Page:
Welcome to the land of sponsored content. You might’ve done a flyover of the topic before, but we’re coming all the way in for a landing, so fasten your seatbelts – exits are found at the top of your screen, and refreshments are available in your kitchen.
Before we even get to the how, when, or why, we must first ask the immortal question.
You know what content is? Great!
You know what sponsorships are? Sweet!
Sponsored content is what happens when those worlds collide like chocolate and peanut butter to make a delicious snack. It’s an easy-to-consume product that’s the best of both worlds (unless you’re allergic to peanuts or chocolate – sorry ‘bout that).
It can be anything: a podcast, article, or video – that a brand pays a creator to make or post on its behalf. The content looks the same as all rest of the creator's usual content, except this piece is about a topic relevant to the brand sponsoring it. Within the content, there’s usually a convenient link or reference to the sponsor’s product, solution or service.
It’s selling by suggestion.
Think of a Buzzfeed article – say about the differences between headaches and chronic migraines.
This article is written in the same tone and format as all other articles on the site. It offers a little insight relevant to anyone plagued by head pain and suggests what you think are headaches, may actually be migraines. Never fear, you can contact your doctor to discover new effective and convenient migraine treatment options. How sweet of them to let us know!
Now, look carefully at the bottom of that screenshot. You can see in the last line of text, this article is sponsored by pharmaceutical giant Allergan.
Allergan's objective in sponsoring this article is to prompt you, the reader, to contact your doctor about their product, BOTOX® to treat your migraines. Yes, we were just as surprised as you that BOTOX® is, in fact, a treatment option for migraines – further research indicates it’s pretty effective too (Allergan did not pay us to say that, by the way).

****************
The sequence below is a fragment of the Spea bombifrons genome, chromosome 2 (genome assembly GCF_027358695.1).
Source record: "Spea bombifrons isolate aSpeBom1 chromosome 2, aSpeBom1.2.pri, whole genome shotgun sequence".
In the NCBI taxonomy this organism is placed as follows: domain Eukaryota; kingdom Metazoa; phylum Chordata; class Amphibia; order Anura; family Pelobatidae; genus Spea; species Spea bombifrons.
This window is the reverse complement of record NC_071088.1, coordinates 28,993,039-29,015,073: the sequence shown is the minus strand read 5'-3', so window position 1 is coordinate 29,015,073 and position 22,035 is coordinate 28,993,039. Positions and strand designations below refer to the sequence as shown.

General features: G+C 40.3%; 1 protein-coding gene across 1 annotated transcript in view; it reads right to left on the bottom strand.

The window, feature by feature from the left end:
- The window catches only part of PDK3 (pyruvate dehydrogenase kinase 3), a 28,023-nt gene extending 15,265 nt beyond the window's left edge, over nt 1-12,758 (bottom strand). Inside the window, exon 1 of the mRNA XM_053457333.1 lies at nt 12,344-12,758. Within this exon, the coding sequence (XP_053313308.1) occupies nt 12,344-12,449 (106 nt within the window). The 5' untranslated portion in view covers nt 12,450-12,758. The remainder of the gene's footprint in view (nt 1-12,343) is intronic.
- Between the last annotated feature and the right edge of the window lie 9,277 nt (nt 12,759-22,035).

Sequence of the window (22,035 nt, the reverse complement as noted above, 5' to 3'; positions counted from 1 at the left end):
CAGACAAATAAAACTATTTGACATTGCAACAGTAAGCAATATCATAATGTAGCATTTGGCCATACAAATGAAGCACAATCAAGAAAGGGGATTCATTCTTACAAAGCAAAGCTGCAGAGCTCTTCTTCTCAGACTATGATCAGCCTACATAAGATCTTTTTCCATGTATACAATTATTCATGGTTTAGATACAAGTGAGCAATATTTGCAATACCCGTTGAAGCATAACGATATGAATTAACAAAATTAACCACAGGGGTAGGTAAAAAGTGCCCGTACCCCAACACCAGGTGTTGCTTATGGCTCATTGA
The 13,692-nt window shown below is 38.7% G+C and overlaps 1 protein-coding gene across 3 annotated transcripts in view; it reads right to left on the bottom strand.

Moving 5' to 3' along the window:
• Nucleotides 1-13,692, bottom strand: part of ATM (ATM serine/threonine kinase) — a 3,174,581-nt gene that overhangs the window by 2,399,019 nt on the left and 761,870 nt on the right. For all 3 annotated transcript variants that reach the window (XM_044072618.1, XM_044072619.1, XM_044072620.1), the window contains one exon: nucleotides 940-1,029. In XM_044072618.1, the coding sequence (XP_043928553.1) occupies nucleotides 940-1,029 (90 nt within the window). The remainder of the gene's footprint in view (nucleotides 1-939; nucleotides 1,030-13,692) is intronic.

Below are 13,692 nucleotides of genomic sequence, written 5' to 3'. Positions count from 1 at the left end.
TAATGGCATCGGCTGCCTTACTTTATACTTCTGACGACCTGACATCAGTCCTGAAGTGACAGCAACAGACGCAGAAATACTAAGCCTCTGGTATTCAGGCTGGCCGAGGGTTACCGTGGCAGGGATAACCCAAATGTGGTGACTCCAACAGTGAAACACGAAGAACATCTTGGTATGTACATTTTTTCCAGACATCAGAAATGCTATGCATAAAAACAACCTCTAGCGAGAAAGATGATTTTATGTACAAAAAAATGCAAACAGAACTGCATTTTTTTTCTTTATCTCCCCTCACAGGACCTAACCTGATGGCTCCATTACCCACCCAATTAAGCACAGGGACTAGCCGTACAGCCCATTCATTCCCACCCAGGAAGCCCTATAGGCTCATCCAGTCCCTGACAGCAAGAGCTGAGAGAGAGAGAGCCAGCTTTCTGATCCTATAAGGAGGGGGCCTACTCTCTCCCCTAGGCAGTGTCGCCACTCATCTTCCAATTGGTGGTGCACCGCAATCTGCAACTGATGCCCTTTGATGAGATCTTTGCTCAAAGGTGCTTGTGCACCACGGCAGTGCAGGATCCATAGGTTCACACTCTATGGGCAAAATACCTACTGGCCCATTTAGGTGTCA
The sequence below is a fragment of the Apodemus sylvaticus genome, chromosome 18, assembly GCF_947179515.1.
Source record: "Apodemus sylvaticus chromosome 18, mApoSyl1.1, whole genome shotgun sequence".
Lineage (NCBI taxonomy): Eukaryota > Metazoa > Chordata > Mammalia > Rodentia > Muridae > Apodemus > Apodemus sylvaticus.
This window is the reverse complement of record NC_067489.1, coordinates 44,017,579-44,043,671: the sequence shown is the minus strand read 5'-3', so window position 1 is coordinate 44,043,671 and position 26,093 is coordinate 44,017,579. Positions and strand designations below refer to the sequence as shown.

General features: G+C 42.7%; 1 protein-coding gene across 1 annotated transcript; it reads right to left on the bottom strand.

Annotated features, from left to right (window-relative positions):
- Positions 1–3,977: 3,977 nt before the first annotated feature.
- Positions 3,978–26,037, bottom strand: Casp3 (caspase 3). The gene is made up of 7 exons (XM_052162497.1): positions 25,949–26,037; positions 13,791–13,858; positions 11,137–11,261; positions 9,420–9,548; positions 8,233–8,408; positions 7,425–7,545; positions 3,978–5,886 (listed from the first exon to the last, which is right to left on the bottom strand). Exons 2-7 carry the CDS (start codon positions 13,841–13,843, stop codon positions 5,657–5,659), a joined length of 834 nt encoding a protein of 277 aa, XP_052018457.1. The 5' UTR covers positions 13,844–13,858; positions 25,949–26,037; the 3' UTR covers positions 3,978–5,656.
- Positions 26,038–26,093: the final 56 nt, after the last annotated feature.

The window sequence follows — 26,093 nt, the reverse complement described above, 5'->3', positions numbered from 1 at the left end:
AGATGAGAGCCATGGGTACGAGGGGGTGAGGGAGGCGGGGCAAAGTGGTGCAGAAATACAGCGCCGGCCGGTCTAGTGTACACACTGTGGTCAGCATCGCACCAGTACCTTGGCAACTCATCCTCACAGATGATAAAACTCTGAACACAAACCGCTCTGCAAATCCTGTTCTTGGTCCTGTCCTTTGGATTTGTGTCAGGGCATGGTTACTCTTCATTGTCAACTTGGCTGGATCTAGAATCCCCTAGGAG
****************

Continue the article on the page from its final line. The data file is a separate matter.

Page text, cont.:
Sponsored articles and videos tend to have a written or verbal indicator of their commercial status — but some are easier to spot than others. A few industry regulators have developed helpful playbooks to keep everything on the up-and-up in response to the rise of ambiguously commercial content.
In 2016, Ad Standards Canada introduced guidelines to “uphold the authenticity, honesty, and integrity of all online marketing tactics by requiring companies to clearly disclose working relationships.”
The Federal Trade Commission outlined its initial requirements in 2009, and a rising population of influencers led to its publication of “Disclosures 101 for Social Media Influencers” in 2019.
The big social media platforms also have their own policies to keep creators honest. You can find them in an article here if that kind of stuff floats your boat.
You have a dedicated audience who look to you for content. Now, you may have a paywall up so only members of your association can watch your content. That’s great! But what about creating a whole new revenue stream accessible to the rest of your market?
Say you’re a woodworking association and you have a master craftsperson available to interview. If you shoot or write that interview, you can publish it on your website behind your paywall. But you can also pay a popular woodworking YouTube channel or magazine to publish your content, putting your association and members in front of a whole new category of potential recruits.